Everybody’s fool... Spotting the April Fool's jokes
Steve Rogerson looks at some of the news that may have missed the front page. As April Fool’s Day fell on a Saturday this year, it was not hard to spot the joke press releases, and the car companies as usual were at their best with Honda’s in-car dating app and MG’s voice controlled emoji windscreens. And well done Waze for its satellite navigation app for, wait for it, Mars. However, I never did work out whether Fenix Group was pulling my leg with its press release about a drone powered flying cell phone tower.
What was not an April Fool’s joke but should have been was the latest hack. And what a hack. Somebody invented a vibrator with a camera at the end and WiFi and Skype access. They were asking for trouble and they got it. The sex toy was made by Svakom and can not only be hacked but controlled remotely, as Pen Test Partners discovered. The product is called Slime Eye and those in the know can work out where products are and when they are being used. Take that one off your birthday list.
Also not a spoof was the news that LG Uplus has teamed up with bidet maker Kohler Novita to introduce an IoT connected toilet. The toilet has a remote control to spray water to wash the user’s posterior – as is normal for a bidet – but this latest loo will connect to a smart home hub to allow the water temperature and spraying strength to be controlled remotely over WiFi. Er, hang on a minute. Why would anyone want this? Do you really want someone else in the house to have the ability to send a stream of scalding hot or freezing cold water into your nether regions while you are using the toilet? Maybe you do.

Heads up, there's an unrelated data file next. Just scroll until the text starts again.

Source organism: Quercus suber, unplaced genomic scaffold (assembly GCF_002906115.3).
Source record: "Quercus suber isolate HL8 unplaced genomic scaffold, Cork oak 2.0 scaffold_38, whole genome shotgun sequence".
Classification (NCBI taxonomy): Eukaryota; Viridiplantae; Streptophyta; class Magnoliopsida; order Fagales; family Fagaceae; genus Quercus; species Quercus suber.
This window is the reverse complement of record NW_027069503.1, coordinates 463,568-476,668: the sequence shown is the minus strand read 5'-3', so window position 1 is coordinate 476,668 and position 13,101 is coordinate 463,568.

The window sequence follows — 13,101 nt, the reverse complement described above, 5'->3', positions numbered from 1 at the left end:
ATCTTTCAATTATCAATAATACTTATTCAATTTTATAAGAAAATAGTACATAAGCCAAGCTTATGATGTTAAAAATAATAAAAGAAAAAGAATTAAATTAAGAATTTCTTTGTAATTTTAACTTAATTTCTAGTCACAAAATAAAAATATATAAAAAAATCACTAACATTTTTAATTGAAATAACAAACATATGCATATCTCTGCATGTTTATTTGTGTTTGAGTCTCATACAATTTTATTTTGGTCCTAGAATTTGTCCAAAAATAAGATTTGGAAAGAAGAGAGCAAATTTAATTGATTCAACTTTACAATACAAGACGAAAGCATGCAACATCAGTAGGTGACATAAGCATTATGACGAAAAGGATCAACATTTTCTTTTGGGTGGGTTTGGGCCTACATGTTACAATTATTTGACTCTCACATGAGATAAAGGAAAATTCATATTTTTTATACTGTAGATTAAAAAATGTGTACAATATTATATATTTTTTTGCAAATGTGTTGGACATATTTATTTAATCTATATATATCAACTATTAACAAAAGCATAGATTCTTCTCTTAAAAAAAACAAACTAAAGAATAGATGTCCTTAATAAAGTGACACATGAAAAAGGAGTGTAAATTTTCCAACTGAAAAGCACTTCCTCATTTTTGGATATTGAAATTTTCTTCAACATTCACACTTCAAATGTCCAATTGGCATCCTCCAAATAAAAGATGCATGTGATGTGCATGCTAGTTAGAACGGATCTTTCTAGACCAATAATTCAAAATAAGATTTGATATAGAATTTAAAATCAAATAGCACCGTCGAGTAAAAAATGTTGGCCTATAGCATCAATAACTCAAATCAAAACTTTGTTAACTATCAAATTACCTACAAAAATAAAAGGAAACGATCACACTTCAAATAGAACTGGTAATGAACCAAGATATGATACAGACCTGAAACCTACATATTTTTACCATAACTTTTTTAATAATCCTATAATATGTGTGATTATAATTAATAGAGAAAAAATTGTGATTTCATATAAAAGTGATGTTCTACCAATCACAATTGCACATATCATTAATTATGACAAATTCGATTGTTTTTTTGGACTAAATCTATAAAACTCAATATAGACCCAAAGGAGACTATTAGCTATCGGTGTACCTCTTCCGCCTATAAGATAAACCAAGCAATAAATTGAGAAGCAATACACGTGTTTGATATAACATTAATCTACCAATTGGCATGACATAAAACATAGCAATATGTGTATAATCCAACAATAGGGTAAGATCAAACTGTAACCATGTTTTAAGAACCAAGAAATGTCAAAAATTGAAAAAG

My travels this month took me to Taipei for the Autotronics show and I was treated to a demonstration of an autonomous vehicle simulator. One of my fellow journalists took the wheel and, then, as instructed, took his hands off the wheel. The simulator carried on driving, straight into a building. Later it merrily passed a no-entry sign. I think this one may need to go back to the drawing board.
Car maker Seat suffers a bit because in English its name is spelt the same way as the thing you sit on, though pronounced differently – see-at. It tries to get round this by writing its name whenever it can in capital letters, though I do not see how that helps. However, it seems to be combining the two meanings in one of the most sought after jobs at its factories. Among a list of unusual jobs it published, along with tailors and sculptors were the seat testers. I want to know if the job interview opens with the question: “So, what experience have you in sitting down?”
Form an orderly queue next time that vacancy comes up.
Image: When the overseas journalists descended on one of the stands at Autotronics in Taipei last month, they insisted on taking a group photo. “Leap up and cheer,” the photographer shouted. As you can see, I was the only one who obliged.